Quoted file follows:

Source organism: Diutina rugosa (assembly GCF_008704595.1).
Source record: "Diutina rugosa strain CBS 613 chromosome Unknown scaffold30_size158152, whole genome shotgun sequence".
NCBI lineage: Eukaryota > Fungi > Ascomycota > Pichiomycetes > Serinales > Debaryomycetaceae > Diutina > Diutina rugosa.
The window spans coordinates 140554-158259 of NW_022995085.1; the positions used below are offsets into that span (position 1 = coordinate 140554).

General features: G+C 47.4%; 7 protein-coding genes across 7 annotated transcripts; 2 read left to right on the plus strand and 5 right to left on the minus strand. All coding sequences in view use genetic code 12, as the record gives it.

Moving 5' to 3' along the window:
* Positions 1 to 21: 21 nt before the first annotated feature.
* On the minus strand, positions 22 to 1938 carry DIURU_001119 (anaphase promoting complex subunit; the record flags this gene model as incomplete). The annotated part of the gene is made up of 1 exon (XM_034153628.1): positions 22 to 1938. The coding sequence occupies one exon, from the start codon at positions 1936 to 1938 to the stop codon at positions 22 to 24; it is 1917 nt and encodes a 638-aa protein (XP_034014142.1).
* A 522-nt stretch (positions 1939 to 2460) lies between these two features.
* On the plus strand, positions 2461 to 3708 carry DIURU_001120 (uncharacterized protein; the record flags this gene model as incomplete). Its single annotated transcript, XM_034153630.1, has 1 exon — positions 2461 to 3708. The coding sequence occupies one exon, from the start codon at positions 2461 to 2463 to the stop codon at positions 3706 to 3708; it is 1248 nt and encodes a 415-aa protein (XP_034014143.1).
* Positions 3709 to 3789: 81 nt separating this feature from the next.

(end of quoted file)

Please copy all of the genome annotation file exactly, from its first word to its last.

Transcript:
Source organism: Diutina rugosa (assembly GCF_008704595.1).
Source record: "Diutina rugosa strain CBS 613 chromosome Unknown scaffold30_size158152, whole genome shotgun sequence".
NCBI lineage: Eukaryota > Fungi > Ascomycota > Pichiomycetes > Serinales > Debaryomycetaceae > Diutina > Diutina rugosa.
The window spans coordinates 140554-158259 of NW_022995085.1; the positions used below are offsets into that span (position 1 = coordinate 140554).

General features: G+C 47.4%; 7 protein-coding genes across 7 annotated transcripts; 2 read left to right on the plus strand and 5 right to left on the minus strand. All coding sequences in view use genetic code 12, as the record gives it.

Moving 5' to 3' along the window:
* Positions 1 to 21: 21 nt before the first annotated feature.
* On the minus strand, positions 22 to 1938 carry DIURU_001119 (anaphase promoting complex subunit; the record flags this gene model as incomplete). The annotated part of the gene is made up of 1 exon (XM_034153628.1): positions 22 to 1938. The coding sequence occupies one exon, from the start codon at positions 1936 to 1938 to the stop codon at positions 22 to 24; it is 1917 nt and encodes a 638-aa protein (XP_034014142.1).
* A 522-nt stretch (positions 1939 to 2460) lies between these two features.
* On the plus strand, positions 2461 to 3708 carry DIURU_001120 (uncharacterized protein; the record flags this gene model as incomplete). Its single annotated transcript, XM_034153630.1, has 1 exon — positions 2461 to 3708. The coding sequence occupies one exon, from the start codon at positions 2461 to 2463 to the stop codon at positions 3706 to 3708; it is 1248 nt and encodes a 415-aa protein (XP_034014143.1).
* Positions 3709 to 3789: 81 nt separating this feature from the next.